||Lilliputian Laser: One-thousandth the diameter of a human hair
One of the smallest lasers ever made -- far too small to be seen even with the aid of
the most powerful optical microscope -- has been successfully tested by a team of
researchers with Lawrence Berkeley National Laboratory (Berkeley Lab) and the University
of California at Berkeley
||The world's lightest
Developed by a team of scientists leaded
by professor Gideon Grader from Technion the Israel Institute of
Technology, the new ceramic foam contains 95 % of air enabling a
remarkably low density and high acoustic, and thermal insulation.
Some chemists worry plenty about nothing... Well, almost nothing. It's the holes inside
solid materials that are on their minds.
by Jessica Gorman
High strength Aerogels
It's not much more than smoke. Yet the new material developed at the University of
Oklahoma is no lightweight when it comes to strength. It is only half as dense as balsa
wood. But you need a hammer to break it.
by Philip Ball
Source: Nature Sienceupdate
||Sticking things to
Single-walled carbon nanotubes, for all their remarkable and promising properties, will
never totally fulfill their potential until an effective way is found to manipulate and
organize them into ordered arrays.
by Ron Dagani
Source : Chemical Engineering News
Quantum dots bar-code DNA
Microbead bar-codes make light work of screening biological molecules.
Mingyong Han and colleagues embedded light-emitting nanocrystals known, as quantum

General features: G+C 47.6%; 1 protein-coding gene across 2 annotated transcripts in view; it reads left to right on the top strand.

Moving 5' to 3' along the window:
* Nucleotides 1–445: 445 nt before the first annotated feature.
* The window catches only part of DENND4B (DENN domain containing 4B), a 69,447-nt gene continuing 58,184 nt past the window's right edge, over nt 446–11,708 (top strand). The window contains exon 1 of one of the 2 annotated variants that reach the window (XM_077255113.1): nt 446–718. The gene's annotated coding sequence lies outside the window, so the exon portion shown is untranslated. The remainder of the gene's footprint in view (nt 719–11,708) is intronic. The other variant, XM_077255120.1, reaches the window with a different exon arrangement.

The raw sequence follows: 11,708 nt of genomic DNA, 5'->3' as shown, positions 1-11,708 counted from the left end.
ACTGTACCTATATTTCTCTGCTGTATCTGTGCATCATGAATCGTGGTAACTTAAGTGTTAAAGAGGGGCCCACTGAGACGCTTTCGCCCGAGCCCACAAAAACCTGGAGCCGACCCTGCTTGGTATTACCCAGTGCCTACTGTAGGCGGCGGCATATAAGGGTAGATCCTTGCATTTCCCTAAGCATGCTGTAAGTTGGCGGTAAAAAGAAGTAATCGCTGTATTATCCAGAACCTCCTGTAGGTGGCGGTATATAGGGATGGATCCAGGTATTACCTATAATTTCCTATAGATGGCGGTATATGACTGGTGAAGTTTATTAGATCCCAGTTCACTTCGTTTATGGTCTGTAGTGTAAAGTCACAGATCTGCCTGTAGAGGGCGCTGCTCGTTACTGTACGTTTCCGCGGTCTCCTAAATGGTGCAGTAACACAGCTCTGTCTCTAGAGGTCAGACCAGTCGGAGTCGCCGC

dots, into tiny polymer beads. By tagging their microbeads onto strands of DNA, the
researchers created a "chemical lab" that detects and analyzes DNA molecules.
||Tiny silicon wires to
detect trace residues of explosives
Chemists at the university of California, San Diego have developed a silicon polymer
"nanowire", some 2,000 times smaller than the diameter of a human hair, that is
capable of detecting trace amounts of TNT and picric acid.
Source: University of California, San Diego
MAX phases: Unique New Carbide and Nitride Materials
The materials form a new class of solids,
the nanolaminates, which exhibits new physics along with unusual machinability
by M. Barsoum & T. El-Raghy
Source: American Scientist
speeds gene research
Cells do all the work in a novel biochip that might shorten the path to safer drugs.
Microarrays of living cells could provide a shorcut to the development of safer drugs and
a fuller understanding of the human genome.
by D. Cameron
Source: Technology Review
in on the mystery of colossal magnetoresistance
Dan Dessau of the University of Colorado has worked with students and colleagues at the
University of Tokyo and Berkeley Lab's Advanced Light Source to attack a recalcitrant
puzzle in contemporary electronic theory: what can explain colossal
magnetoresistance, or CMR?
by P Preuss
Source: Science beat Berkeley Lab
Researchers Build World's Fastest Silicon Transistors
Transistors at 20 nanometers in size to enable billion-transistor microprocessors later
this decade. This will allow Intel to build microprocessors running ar speeds approaching
20 Ghz and operating at less than one volt in approximately 2007.
Source: Intel press releases
If you like music, you probably have a substantial collection of compact discs, but
what if you were able to take them all and put them on something the size of a single CD ?